As Scott Morrison moves to an election footing, he is basing his strategy around trust – hoping to relate it to economics rather than honesty. By Karen Middleton.

Inside Scott Morrison’s election strategy

Prime Minister Scott Morrison and his senior ministers in question time last week.
Prime Minister Scott Morrison and his senior ministers in question time last week.
Credit: AAP / Mick Tsikas

Announcing his emissions reduction plan last week, Prime Minister Scott Morrison rolled out a new slogan. “At the election, there will be a clear choice on ‘who do people trust with the right economic plan to see Australia through this?’ ” Morrison said. “That’s what it’s all about at the end of the day.”

Trust surged back into focus this week in ways Morrison likely did not anticipate, after French President Emmanuel Macron branded him a liar for how he handled the cancelled $90 billion French submarine contract. Backing the French president, former prime minister Malcolm Turnbull insisted Morrison lies constantly, conjuring the image of Morrison’s loyalty pledge just days before taking his job.

The prime minister’s pre-election pitch before leaving for the G20 in Rome and the United Nations Climate Change Conference (COP26) in Glasgow was lifted from the Coalition election playbook of 2004. Then, prime minister John Howard opened his campaign by asking: “Who do you trust?”

In 2004, it was a stunning choice. Ministers faced new accusations of dishonesty over what had been labelled the 2001 “children overboard” incident involving asylum seekers. Howard’s poll figures had plunged. The tempo around trust was high.

For the prime minister to launch a campaign with trust at its heart seemed audacious in the extreme. But Howard knew what he was doing. On the advice of then Coalition pollster and strategist Mark Textor he linked “trust” directly to economic management, framing it around consistency and reliability rather than honesty. He won.

Morrison hopes to replicate that result – to cast trust as Howard did and link it to those negative characteristics voters identify in his opponent.

Labor is also zeroing in on Morrison’s negatives, positioning itself as a benign rather than exciting alternative.

Morrison did not directly acknowledge that his trust pitch was borrowed from 2004, but his treasurer did. At the private weekly party-room meeting of Coalition MPs, Josh Frydenberg recalled the 2004 campaign, when he was an adviser to Howard. Then, as now, the Coalition was behind and seeking a fourth term.

Frydenberg described how trust was used to emphasise Coalition strengths: the economy – specifically interest rates – and national security. “And the result in that election is now history,” he told them. The Coalition triumphed, securing a 1.8 per cent swing.

But in 2004, the strategy specifically targeted Howard’s opponent, Mark Latham, who was seen as volatile and unpredictable.

In a 2004 interview with The Bulletin magazine, Textor explained his strategy on “trust”. “The thing about dishonesty is its effect,” Textor said at the time, adding that acting inconsistently was where it hurt most. While honesty was important to people, “the most important thing is a kind of consistency honesty … ‘Are they being true to their word on that?’  ”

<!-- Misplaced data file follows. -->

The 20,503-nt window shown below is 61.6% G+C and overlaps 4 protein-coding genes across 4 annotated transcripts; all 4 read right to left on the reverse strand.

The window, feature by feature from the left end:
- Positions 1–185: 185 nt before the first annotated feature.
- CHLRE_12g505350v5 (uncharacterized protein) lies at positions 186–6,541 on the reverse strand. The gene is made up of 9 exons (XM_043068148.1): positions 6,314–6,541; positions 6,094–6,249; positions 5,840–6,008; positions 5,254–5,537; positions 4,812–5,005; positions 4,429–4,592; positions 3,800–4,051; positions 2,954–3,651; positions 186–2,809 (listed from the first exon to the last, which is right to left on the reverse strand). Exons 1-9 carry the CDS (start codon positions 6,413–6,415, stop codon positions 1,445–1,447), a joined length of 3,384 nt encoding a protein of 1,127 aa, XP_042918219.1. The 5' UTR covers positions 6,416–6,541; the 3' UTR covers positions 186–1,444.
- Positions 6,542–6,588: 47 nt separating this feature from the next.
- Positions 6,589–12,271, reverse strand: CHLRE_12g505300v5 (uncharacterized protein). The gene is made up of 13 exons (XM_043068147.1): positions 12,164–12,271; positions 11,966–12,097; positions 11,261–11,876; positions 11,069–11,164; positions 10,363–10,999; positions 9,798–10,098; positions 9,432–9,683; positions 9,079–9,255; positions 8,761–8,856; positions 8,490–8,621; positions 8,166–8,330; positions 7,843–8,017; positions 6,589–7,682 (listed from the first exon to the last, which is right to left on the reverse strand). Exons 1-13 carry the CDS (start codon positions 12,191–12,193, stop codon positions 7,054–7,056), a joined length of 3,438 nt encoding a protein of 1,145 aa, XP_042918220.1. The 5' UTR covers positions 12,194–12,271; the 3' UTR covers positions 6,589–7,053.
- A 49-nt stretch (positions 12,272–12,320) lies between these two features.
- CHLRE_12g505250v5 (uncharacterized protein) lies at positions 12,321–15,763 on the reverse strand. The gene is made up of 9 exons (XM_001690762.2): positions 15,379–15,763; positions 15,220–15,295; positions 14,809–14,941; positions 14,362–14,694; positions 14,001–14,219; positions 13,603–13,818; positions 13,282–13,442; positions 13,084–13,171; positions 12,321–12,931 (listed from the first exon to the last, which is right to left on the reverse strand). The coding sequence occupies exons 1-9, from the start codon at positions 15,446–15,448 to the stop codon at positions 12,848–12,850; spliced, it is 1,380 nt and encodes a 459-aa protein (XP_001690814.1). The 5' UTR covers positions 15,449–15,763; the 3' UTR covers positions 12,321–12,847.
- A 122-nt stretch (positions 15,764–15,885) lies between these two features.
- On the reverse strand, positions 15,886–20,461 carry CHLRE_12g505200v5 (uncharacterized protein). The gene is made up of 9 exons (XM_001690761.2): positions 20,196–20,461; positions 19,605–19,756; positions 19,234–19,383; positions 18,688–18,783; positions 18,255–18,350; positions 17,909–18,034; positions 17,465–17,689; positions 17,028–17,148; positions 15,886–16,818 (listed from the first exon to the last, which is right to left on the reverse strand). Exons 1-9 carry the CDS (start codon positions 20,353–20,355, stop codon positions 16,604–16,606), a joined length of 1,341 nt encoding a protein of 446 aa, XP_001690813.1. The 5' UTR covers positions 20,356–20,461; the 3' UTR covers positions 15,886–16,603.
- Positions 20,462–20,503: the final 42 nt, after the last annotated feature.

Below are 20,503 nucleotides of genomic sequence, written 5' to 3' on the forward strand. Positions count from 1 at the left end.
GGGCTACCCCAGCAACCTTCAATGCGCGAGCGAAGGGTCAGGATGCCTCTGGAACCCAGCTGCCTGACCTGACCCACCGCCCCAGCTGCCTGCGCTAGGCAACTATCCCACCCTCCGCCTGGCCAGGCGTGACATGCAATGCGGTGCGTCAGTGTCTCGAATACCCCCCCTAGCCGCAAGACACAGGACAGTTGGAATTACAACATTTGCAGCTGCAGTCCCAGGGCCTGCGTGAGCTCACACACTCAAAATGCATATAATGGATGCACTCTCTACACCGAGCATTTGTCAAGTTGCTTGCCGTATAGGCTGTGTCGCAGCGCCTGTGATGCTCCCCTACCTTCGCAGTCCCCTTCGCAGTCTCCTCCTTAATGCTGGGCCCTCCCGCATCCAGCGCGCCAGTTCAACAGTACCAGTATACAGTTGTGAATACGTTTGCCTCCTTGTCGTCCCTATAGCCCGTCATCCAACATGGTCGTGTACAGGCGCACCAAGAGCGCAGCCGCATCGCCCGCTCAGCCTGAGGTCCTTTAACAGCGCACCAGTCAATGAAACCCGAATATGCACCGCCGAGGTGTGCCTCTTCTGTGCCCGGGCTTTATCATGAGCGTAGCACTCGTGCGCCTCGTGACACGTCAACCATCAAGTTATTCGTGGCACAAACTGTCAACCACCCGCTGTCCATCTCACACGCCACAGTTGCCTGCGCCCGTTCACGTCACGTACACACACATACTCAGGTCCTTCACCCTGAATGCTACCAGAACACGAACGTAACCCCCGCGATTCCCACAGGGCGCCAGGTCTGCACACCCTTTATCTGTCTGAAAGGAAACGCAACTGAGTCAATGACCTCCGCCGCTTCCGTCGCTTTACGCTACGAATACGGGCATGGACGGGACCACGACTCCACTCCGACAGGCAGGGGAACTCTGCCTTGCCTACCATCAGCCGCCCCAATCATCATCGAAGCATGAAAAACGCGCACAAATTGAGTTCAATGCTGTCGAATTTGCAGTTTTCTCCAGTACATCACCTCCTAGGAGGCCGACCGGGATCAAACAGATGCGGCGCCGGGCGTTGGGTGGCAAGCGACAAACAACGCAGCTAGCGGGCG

In 2021, some in the Coalition argue the current opposition isn’t being clear about what it would do in government. The opposition argues it’s Morrison not being true to his word.

But some of those who study voter sentiment and advise political parties and other organisations doubt the validity of the comparison. They are surprised, to put it mildly, that Morrison is focusing on trust. They say he hasn’t done the groundwork – nor gained Howard’s steadfast reputation – to so easily “flip” it. As a Labor source also puts it, “Albanese is no Latham, but Morrison is no Howard.”

Tony Mitchelmore, the managing director of political and corporate researchers Visibility Consulting, who has previously done research for Labor, says he thinks it’s a different situation. “I can’t see him flipping it like Howard flipped it.”

Retired social researcher Hugh Mackay also questions a 2004 rerun. “I thought it was a very dangerous thing for him to borrow that,” Mackay tells The Saturday Paper. “That’s his problem, isn’t it? That people regard him as slippery, a master of spin and not to be trusted.”

Mackay argues the contests are different. “Even people who were detractors admired Howard’s ability to plug away and be persistent,” he says, contrasting him with “loose cannon” Latham. “In general, people did have a view of him as a man of some personal integrity … which is something Morrison completely lacks.”

Others have also told The Saturday Paper they think it’s a risky strategy for Morrison, with “trust” questions having surfaced more than once in the past couple of years.

They began with his secret Hawaii holiday during the Black Summer bushfires and re-emerged around his explanations on vaccine availability during the Covid-19 pandemic. They have potentially returned with Macron’s searing attack this week.

Asked on the sidelines of the G20 meeting in Rome if he thought Morrison had lied to him about the submarines, Macron said: “I don’t ‘think’. I know.”

Earlier, United States President Joe Biden also delivered a public backhander, saying he thought Macron had been told and describing the handling as “clumsy”. Morrison was stung by the criticism.

The next day News Corp newspapers carried two leaks designed to support Morrison’s twin arguments. One was a private text message from Macron to Morrison asking if there was good or bad news about the contract. The other was a classified US security document that suggested Biden’s office knew the French were in the dark.